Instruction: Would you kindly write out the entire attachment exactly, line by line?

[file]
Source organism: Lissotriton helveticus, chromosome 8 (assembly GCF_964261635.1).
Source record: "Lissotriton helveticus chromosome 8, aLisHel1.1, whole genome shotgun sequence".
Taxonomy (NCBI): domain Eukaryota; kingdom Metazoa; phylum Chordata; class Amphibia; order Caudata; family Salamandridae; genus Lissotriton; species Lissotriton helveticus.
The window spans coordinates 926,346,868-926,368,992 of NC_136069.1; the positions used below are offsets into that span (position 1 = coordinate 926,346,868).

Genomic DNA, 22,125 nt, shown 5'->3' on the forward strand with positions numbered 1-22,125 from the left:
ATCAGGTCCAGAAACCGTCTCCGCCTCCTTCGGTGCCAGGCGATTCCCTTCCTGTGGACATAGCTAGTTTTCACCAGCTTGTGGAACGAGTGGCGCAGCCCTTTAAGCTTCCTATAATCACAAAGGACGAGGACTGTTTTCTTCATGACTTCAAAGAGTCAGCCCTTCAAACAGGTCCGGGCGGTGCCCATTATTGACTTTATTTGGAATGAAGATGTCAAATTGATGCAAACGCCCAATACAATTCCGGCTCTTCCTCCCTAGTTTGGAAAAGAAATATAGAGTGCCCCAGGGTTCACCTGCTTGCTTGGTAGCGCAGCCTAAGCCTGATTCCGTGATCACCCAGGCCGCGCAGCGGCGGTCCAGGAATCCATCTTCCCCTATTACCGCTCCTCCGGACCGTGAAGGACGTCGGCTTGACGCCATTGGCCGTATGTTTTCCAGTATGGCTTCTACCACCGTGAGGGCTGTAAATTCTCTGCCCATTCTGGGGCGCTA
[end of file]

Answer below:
Source organism: Lissotriton helveticus, chromosome 8 (assembly GCF_964261635.1).
Source record: "Lissotriton helveticus chromosome 8, aLisHel1.1, whole genome shotgun sequence".
Taxonomy (NCBI): domain Eukaryota; kingdom Metazoa; phylum Chordata; class Amphibia; order Caudata; family Salamandridae; genus Lissotriton; species Lissotriton helveticus.
The window spans coordinates 926,346,868-926,368,992 of NC_136069.1; the positions used below are offsets into that span (position 1 = coordinate 926,346,868).

Genomic DNA, 22,125 nt, shown 5'->3' on the forward strand with positions numbered 1-22,125 from the left:
ATCAGGTCCAGAAACCGTCTCCGCCTCCTTCGGTGCCAGGCGATTCCCTTCCTGTGGACATAGCTAGTTTTCACCAGCTTGTGGAACGAGTGGCGCAGCCCTTTAAGCTTCCTATAATCACAAAGGACGAGGACTGTTTTCTTCATGACTTCAAAGAGTCAGCCCTTCAAACAGGTCCGGGCGGTGCCCATTATTGACTTTATTTGGAATGAAGATGTCAAATTGATGCAAACGCCCAATACAATTCCGGCTCTTCCTCCCTAGTTTGGAAAAGAAATATAGAGTGCCCCAGGGTTCACCTGCTTGCTTGGTAGCGCAGCCTAAGCCTGATTCCGTGATCACCCAGGCCGCGCAGCGGCGGTCCAGGAATCCATCTTCCCCTATTACCGCTCCTCCGGACCGTGAAGGACGTCGGCTTGACGCCATTGGCCGTATGTTTTCCAGTATGGCTTCTACCACCGTGAGGGCTGTAAATTCTCTGCCCATTCTGGGGCGCTA